Stories of White House in-fighting among Trump administration officials regularly trickled out as staff come and go. Often these narratives shed some light on why U.S. President Donald Trump cannot maintain a cohesive staff. Personality conflicts and policy disagreements are usually the reasons the revolving door keeps spinning at the West Wing. Former U.S. Secretary of State Rex Tillerson was no different.

According to his testimony before the House Foreign Affairs Committee last month, Tillerson often locked horns with Trump’s son-in-law, Jared Kushner, who serves as a senior advisor. Kushner often took it upon himself to create foreign policy on Trump’s behest, occupying the role traditionally reserved for the secretary of state. Kushner’s ‘alpha male’ attitude forced Tillerson into more than one unexpected situation.

The first came when he caught Kushner and the Mexican Secretary of Foreign Affairs Luis Videgaray dining at a D.C. restaurant. As Tillerson was head of the U.S. Department of State, he was effectively Videgaray’s counterpart in Washington, charged with the foreign policy aspect of governance. By Tillerson’s account, he approached the officials and greeted them.

“And I said: ‘I don’t want to interrupt what y’all are doing’,” he told the committee. “I said ‘Give me a call next time you’re coming to town.’ And I left it at that.”

Tillerson’s recounting of the event confirms other tales surrounding Kushner’s proclivity to operate outside of his authority. When Trump began staffing the West Wing after his election, he tasked his son-in-law with: forming a Middle East peace plan, renegotiating Chinese trade agreements, building better ties with Mexico, solving the opioid crisis, revamping military healthcare, leading criminal justice system reform, and reworking the entire U.S. government to make it work like a business.

That might sound like a lot, because it is, especially for a real estate developer with zero experience in governing prior to 2017. This wish list would strain even seasoned diplomats, but for Trump, his new advisor would be the administration’s Swiss army knife.

In order to tackle this range of geopolitical issues, Kushner would naturally have to coordinate with other offices, such as the departments of State and Defense, offices that serve solely to address the very kinds of problems Trump wanted Kushner to solve. The problem is that instead of trying to work Secretary of Defense James Mattis or Tillerson, or really anyone else in government, Kushner has operated as lone wolf.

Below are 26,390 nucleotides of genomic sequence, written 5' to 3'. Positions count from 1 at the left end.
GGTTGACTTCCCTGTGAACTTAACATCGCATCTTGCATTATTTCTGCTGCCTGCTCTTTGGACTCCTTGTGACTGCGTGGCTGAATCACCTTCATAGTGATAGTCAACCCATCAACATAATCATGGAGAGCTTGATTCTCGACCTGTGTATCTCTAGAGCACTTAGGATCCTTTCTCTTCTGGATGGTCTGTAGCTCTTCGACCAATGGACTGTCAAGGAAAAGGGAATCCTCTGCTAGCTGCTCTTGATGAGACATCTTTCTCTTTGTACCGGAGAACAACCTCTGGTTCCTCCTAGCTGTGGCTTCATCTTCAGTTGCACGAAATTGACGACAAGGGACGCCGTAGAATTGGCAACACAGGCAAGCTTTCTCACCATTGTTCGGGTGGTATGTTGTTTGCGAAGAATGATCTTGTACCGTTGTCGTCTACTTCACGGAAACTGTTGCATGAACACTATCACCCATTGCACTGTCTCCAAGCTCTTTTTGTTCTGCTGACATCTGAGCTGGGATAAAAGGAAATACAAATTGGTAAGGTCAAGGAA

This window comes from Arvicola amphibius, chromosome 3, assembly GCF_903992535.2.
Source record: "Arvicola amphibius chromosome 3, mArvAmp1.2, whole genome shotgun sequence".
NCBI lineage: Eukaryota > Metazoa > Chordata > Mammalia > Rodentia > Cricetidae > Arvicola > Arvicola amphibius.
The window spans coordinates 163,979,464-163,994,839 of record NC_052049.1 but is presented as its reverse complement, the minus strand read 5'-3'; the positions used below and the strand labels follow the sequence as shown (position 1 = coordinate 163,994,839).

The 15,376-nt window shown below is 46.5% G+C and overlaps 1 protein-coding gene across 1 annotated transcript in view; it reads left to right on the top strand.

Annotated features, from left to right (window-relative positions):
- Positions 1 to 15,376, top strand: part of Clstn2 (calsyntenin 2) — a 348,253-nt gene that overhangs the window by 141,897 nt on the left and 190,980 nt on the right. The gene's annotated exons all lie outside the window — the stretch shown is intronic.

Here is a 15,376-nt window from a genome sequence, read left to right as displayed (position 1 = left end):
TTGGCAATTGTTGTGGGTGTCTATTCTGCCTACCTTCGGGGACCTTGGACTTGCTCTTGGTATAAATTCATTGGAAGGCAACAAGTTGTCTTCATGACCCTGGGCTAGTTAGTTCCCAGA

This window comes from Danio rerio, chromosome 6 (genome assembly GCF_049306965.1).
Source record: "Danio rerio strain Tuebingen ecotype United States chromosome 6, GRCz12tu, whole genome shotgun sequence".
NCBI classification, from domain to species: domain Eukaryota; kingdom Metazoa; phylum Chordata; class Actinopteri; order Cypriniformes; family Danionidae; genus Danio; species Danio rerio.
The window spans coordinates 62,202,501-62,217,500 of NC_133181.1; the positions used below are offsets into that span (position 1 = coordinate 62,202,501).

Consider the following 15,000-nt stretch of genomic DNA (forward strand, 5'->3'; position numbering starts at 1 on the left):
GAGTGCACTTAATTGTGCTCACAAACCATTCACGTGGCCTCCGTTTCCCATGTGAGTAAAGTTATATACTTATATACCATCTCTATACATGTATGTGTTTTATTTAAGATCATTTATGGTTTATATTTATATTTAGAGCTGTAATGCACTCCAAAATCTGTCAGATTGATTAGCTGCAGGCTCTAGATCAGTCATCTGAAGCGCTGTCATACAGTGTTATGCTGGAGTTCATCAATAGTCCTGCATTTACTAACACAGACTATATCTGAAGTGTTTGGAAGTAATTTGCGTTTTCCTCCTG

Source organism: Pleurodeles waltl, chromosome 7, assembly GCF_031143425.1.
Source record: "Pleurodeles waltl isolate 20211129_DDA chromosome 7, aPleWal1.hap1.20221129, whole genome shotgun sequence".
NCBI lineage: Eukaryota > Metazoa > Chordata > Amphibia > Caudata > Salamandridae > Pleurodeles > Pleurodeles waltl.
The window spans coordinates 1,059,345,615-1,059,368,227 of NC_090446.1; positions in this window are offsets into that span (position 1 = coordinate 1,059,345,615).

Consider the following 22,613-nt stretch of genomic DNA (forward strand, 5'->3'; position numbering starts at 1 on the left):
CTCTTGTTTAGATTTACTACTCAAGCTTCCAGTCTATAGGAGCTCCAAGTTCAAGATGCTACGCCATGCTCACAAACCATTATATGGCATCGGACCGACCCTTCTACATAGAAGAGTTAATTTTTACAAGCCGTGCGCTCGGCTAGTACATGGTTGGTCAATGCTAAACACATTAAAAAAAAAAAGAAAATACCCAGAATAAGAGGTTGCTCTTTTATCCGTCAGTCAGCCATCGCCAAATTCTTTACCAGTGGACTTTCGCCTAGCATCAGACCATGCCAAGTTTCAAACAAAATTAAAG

Another instance Tillerson recalled in his House testimony had far greater implications. Kushner and former advisor Steve Bannon had been made aware of the Qatar blockade. Two weeks before it happened, Saudi Arabia and the United Arab Emirates informed Kushner of their plans. Neither party opted to bring Tillerson or Mattis into the fold with the secret agenda.

Qatar is host to the region’s largest U.S. military base, al-Udeid. Consequently, it would be prudent for the state and defense departments to be kept abreast of any issues that could destabilize it. Further adding insult to injury, both Saudi Arabia and the U.A.E. are supplied by the U.S. in the Yemen Civil War, so it is not as if their relationship with Washington is not stable. In truth, they’ve never had a more willing ally than Trump which gives them, and Kushner, no excuse for withholding their plans from Tillerson and Mattis.

Kushner’s behavior is that of a rich kid whose dad just bought the toy store: he may not hold the fancy title, and other people may run the store on paper, but the kid is the true power behind it all. He doesn’t have to abide by rules or get approval because he can simply run back to dad who has got his back. American foreign policy is the toy store, Kushner’s playground. He’s the perfect match for someone like Trump, who by all accounts refuses to read lengthy policy briefs and is too busy to be bothered by pesky details.

Together, the two run the White House like another one of Trump’s businesses. Trump golfs and tweets while Kushner gallivants across the globe, writing foreign policy however he feels best. Unsurprisingly, the son-in-law-turned-advisor has the final word on decisions, not senior officials with more knowledge and experience.

Tillerson’s career in Washington was like most others’ who’ve worked for the Trump – Kushner White House: brief. He lasted 13 months before Trump fired him via tweet after Tillerson called the president a “moron.”

The comment from Tillerson’s testimony that should be most-alarming is not that Kushner is running roughshod over Washington’s top diplomats, but that there seems to be no one with foreign policy experience at the helm. Trump is “not the most proficient on foreign policy,” he said. Without a president who has the knowledge to restrain Kushner’s ambitions, the situation quickly becomes Kushner’s world. Suddenly the other departments lose their relevance.

Furthermore, whereas Tillerson (succeeded by Mike Pompeo) and Mattis (no successor confirmed yet) both were approved by the Senate, Kushner’s position never required such approval. So, the diplomats who were vetted, confirmed, and charged with foreign policy and military responsibilities can ultimately be overruled by an advisor who only gained power through nepotism. That is the current state of foreign policy in the West Wing. Tillerson’s recounting of his time under Trump is only one of a handful of first-hand accounts, all of them only slight variations of the same tale.